Bryn Mawr Classical Review 2006.07.01
Nardelli on Kitts on Ready on Kitts. Response to 2006.06.29
Response by Jean-Fabrice Nardelli, Université de Provence (email@example.com)
One feature of Kitts' rebuttal reads as an egregious example of how some authors would have one receive their argumentation. When she says that she "show[ed] a common composite of motifs (. . .) in the stories of friendship between Hittite king Tudhaliya IV and Kurunta, Biblical David and Jonathan, and Homeric Achilles and Patroklos", she is plainly and simply blustering: while the treaty of friendship between Tudhaliya and Kurunta is given full attention indeed on pp. 82 note 80, 85-86 and 89 of the book under review, up to the point of printing the Hittite in the footnotes, David and Jonathan as a pair are treated only in passing on p. 83 (12 generic lines citing no scholarship at all; Ackermann appeared too late to be consulted by Kitts, but it was certainly desirable to refer the reader to some older literature, if not to my own extended treatment,1) and the pairing Achilles / Patroklos receives the barest of mentions on 79 note 71 (a secondary reference whose conclusions are not specified) and 81. Whatever reasons lurk behind such a disproportion, this hardly provides comparison enough for the common bond of solidarity (conspicuous but still in need of qualification as to its sexual overtones) between these three pairs or for what we are entitled to infer from it. Kitts says in her response that "all of this [sic!] may be envisioned against a similar set of motifs for illustrating the relationship between Gilgamesh and Enkidu in the Babylonian version of the epic of Gilgamesh". But all a reader can discover in her book about the affair between the Sumerian pals lies in this statement on p. 86 "the theme of an intimate and binding friendship endorsed by a significant parent is of course widespread in ancient literature. Gilgamesh and Enkidu, David and Jonathan, and Achilles and Patroklos leap to mind".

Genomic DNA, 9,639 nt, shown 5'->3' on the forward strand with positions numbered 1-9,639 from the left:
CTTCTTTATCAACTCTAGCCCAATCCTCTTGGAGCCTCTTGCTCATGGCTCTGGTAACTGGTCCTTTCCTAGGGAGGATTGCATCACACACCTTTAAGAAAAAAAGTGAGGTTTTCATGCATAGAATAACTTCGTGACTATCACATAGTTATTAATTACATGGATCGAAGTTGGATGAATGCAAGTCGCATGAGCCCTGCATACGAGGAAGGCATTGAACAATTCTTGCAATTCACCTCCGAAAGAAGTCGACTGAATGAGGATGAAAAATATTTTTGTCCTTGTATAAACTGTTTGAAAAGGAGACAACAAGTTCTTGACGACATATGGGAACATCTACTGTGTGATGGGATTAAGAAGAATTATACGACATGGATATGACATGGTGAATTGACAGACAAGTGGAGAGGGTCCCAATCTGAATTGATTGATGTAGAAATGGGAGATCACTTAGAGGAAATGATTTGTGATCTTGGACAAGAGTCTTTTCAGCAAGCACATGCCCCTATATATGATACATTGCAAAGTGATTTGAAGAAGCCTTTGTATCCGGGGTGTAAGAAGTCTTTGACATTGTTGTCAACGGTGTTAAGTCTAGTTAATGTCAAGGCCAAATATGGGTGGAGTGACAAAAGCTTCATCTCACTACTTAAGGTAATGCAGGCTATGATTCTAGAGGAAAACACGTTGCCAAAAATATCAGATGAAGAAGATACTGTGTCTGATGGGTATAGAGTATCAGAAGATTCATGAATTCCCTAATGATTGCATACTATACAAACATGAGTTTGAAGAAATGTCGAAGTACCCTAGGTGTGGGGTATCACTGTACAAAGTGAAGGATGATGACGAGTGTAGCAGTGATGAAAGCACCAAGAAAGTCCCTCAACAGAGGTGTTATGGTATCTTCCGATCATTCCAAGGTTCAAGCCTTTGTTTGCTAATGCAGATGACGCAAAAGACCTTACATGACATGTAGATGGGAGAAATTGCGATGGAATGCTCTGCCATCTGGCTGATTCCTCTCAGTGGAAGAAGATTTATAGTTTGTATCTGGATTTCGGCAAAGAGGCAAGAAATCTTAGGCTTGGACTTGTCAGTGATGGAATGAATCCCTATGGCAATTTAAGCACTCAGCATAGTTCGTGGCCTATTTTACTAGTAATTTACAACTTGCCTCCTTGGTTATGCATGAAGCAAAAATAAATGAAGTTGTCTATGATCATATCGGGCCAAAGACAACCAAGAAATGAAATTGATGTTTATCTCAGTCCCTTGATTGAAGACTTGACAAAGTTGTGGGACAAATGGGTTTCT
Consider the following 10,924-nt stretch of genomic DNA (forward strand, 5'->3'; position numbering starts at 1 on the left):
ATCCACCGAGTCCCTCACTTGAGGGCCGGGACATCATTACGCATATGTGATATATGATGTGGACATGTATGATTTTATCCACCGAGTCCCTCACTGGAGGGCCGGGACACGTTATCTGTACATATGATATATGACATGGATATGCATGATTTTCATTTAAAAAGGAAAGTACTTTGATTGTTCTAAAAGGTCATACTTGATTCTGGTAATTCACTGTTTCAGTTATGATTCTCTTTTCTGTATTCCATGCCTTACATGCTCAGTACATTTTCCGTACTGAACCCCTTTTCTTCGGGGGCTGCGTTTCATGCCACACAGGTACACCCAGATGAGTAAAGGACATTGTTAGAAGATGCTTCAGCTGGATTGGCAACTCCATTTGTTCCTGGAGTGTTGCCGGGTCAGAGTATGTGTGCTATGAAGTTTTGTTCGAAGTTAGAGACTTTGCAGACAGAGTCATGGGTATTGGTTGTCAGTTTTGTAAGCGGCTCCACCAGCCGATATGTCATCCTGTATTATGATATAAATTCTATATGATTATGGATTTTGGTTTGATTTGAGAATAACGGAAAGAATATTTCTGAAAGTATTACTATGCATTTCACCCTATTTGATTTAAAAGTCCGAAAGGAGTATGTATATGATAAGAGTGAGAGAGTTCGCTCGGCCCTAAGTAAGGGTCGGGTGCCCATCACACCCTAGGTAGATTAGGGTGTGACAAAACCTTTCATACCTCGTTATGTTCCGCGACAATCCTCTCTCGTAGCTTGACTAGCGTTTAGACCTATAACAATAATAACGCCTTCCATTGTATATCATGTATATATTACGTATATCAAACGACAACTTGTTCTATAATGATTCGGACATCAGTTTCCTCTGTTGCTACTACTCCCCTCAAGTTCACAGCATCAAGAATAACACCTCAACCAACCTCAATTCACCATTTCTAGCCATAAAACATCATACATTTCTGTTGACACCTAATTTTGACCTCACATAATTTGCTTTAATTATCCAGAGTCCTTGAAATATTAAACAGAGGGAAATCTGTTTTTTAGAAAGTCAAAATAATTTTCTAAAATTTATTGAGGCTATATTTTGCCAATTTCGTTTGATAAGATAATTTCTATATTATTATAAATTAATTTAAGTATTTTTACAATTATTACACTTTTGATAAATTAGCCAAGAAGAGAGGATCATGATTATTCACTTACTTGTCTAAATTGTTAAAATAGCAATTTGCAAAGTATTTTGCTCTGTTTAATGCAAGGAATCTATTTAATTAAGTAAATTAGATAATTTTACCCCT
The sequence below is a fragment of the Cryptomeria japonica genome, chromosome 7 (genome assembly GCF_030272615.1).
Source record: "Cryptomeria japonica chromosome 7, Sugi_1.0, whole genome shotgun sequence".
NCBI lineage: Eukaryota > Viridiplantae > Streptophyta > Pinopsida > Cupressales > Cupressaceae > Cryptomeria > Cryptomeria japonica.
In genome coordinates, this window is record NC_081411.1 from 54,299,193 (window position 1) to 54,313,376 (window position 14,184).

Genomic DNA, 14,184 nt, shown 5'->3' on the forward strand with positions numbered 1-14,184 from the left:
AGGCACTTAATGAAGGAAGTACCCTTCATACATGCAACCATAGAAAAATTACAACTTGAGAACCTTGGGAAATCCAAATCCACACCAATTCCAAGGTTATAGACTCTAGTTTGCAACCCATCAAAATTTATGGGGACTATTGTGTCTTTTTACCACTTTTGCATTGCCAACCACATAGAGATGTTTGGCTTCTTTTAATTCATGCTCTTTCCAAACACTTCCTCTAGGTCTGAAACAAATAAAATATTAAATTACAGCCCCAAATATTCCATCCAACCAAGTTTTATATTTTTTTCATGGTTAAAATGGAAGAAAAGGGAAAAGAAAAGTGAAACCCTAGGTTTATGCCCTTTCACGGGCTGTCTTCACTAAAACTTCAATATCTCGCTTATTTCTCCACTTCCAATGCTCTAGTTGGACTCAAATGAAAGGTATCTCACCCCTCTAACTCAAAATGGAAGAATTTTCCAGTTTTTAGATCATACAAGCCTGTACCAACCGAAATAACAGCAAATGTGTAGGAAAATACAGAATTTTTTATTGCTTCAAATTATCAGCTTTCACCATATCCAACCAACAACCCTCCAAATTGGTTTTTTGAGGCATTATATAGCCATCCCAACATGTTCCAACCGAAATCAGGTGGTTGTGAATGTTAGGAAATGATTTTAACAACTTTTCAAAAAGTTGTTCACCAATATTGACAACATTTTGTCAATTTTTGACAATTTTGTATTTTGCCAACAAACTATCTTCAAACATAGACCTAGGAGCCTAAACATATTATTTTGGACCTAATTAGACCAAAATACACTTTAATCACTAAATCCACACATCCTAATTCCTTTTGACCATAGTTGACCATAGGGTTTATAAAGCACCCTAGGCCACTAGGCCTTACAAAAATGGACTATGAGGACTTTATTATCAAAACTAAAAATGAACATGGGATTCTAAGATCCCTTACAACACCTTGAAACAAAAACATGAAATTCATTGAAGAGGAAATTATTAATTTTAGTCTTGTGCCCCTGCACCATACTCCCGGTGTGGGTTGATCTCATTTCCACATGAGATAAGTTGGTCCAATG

[For a response to this response by Margo Kitts, please see BMCR 2006.07.10.]
1. Susan Ackerman, When Heroes Love: The Ambiguity of Eros in the Stories of Gilgamesh and David (Columbia University Press, 2005); J.-F. Nardelli, Le motif de la paire d'amis héroïque à prolongements homophiles. Perspectives odysséennes et proche-orientales (Hakkert, 2004), chapter 2 (pp. 60-91) with additional notes on 204-226. Kitts ought to have directed her Semiticless reader, at the very least, towards Robert Alter, The David Story. A Translation with Commentary of 1 and 2 Samuel (Norton, 1999), 123-130 (the pact or treaty with David) and 198-201 (the lament on Jonathan's death).